TRENTON CREATES: Social Emotional Learning (SEL) and Art Workshops is a free after-school program focused on Social, Emotional & Creative Learning for children ages 6-11.
Megan Kelly, the director at Lifetime practices, currently works as a psychotherapist assisting with children using art as a way of expression. Currently, she is leading the SEL program.
“So it’s a social-emotional learning curriculum that works through art and art activities…it begins with everybody checking in with their name. How are they feeling for the day? There are expectations in this space,” Kelly said.
The program started by letting kids create any animal, big or small. Kids were able to make everything from elephants to a unicorn to express their feelings.
“The skills involved, and a lot of times, come through the arts, right? We started this week with animals…So you make animals that could be real or imagined…You sit in a circle. It gives a sense of belonging,” Kelly said.
The program is taking place at First Presbyterian Church of Trenton on 120 E State Street. Molly Dykstra, Pastor at First Presbyterian Church, explained that the church wanted to see their area used for the community.
“We want to see these spaces put into good use, for the good of the community… We would really love to see people feel like this is a space where they want to be, where they feel validated and…where they are encouraged in their growth,” Pastor Dykstra said.
The program is funded through Isles. Gulu Grewer, Isles Community and Resident Engagement Coordinator, explained that it came around after he and other community leaders brainstormed ideas during a meeting one night.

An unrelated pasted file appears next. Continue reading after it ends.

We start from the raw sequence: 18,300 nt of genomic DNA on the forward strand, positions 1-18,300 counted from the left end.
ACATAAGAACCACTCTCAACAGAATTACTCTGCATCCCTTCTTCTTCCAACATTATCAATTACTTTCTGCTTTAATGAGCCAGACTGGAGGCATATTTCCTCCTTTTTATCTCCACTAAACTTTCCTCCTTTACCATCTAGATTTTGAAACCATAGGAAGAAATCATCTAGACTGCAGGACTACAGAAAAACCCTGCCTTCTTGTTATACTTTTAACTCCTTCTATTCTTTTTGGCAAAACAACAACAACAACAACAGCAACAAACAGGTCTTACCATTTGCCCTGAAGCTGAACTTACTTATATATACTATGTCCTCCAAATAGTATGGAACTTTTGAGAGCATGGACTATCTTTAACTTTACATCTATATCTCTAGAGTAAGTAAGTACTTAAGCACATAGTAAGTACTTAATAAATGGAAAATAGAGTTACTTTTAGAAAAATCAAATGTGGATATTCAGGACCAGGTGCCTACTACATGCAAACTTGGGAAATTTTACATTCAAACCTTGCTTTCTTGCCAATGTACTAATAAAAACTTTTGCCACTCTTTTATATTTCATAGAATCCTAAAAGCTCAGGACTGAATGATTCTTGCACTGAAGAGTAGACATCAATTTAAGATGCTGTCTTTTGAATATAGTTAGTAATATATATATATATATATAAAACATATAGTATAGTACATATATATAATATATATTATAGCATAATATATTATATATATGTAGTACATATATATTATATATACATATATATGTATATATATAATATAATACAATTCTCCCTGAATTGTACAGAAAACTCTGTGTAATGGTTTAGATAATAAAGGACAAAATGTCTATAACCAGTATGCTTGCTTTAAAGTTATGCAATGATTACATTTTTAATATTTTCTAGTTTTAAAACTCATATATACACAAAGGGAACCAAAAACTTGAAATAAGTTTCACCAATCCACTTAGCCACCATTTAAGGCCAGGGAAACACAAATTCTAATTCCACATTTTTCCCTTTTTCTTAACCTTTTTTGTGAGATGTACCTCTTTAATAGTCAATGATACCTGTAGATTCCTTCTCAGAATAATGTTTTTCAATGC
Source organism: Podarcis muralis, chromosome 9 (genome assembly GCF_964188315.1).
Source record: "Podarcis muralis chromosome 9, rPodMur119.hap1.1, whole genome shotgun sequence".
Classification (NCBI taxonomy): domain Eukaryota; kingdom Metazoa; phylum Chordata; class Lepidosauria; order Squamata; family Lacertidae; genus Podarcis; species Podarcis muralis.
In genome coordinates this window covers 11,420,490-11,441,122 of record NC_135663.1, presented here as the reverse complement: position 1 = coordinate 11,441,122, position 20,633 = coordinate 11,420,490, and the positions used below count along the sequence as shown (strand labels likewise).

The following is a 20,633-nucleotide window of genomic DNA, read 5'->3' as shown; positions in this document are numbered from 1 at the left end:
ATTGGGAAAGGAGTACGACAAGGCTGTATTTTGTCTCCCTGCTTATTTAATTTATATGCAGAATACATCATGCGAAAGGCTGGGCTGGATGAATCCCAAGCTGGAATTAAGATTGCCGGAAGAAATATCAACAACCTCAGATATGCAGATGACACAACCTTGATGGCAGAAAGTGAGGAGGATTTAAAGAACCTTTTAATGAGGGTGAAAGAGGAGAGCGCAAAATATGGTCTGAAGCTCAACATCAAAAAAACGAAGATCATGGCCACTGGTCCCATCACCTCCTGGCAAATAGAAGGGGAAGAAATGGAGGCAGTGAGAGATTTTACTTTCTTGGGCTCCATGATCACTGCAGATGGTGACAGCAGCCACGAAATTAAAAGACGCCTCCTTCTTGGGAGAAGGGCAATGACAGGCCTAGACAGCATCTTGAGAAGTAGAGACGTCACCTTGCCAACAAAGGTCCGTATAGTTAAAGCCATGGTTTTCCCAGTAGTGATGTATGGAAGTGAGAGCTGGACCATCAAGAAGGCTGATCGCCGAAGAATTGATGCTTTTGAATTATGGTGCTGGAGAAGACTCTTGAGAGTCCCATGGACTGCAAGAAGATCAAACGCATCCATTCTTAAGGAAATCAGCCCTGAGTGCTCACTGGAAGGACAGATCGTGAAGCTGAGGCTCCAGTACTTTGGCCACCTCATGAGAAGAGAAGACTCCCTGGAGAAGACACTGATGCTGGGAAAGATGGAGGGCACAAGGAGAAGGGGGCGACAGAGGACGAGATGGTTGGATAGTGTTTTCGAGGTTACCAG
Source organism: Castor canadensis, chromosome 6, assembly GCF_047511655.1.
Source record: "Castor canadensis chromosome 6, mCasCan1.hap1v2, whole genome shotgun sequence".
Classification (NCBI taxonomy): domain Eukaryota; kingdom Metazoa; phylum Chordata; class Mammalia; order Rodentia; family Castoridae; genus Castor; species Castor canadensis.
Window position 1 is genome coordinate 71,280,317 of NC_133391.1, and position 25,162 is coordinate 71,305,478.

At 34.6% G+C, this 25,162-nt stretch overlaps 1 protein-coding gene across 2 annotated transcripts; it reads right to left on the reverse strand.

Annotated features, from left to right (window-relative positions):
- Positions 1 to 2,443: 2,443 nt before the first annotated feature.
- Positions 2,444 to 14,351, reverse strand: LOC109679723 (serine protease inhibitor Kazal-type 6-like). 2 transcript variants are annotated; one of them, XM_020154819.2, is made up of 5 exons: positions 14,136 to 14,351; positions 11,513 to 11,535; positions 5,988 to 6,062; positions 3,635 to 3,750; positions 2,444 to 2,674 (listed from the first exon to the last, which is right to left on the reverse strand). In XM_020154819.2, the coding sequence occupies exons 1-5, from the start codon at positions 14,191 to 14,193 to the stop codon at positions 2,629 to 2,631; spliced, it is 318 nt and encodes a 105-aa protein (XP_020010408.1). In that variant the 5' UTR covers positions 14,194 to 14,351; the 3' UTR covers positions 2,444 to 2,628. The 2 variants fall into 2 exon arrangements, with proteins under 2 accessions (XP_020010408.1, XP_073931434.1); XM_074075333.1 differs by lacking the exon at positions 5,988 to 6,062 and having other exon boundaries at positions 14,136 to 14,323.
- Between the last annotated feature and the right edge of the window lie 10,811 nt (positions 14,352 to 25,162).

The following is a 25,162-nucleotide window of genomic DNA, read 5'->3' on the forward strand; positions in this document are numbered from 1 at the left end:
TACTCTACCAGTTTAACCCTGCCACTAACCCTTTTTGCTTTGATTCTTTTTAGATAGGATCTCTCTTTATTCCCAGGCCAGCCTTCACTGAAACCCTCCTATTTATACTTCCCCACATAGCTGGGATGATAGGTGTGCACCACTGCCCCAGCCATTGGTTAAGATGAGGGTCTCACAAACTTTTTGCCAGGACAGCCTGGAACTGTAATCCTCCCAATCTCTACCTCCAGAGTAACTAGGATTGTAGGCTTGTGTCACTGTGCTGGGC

“We all got in the room and we’re like, what should we do?…I was like, huh, we’ve been talking about community stuff… let’s put this puzzle together somehow. So that’s kind of how things started. We had three or four meetings, you know, to kind of do some planning behind the scenes, and then here we are,” Grewer said.
They all agree that arts is essential for kids of all ages. Anthony Catanese, manager of Studio 51, said that helping kids create different art allows them to express themselves.
“I think it’s great because one needs to express themselves. And I think like a lot of them, they get to see a different side of themselves that they don’t normally see—kind of like thinking outside the box and being creative,” Catanese said.
Participants of the SEL and Art Workshops will explore and develop vital skills in creative art while learning skills for self-awareness, self-management, social awareness, relationship building, and responsible decision-making. The program has run for the last two weeks and will continue to run on May 31, June 2, June 7, and June 14, at the First Presbyterian Church of Trenton.
Kelly explained kids can use art to respond to the trauma.
“When it comes to making art, it’s a bottom up process, right? The way the brain works, there’s a front, and it tells stories in ABCD order, but when we’re in a crisis situation, we basically go to the more lower brain, it’s instinctual part.” Kelly said. “And so, with art, you’re able to kind of engage that lower piece of the brain…organize and express things that are not in words.”
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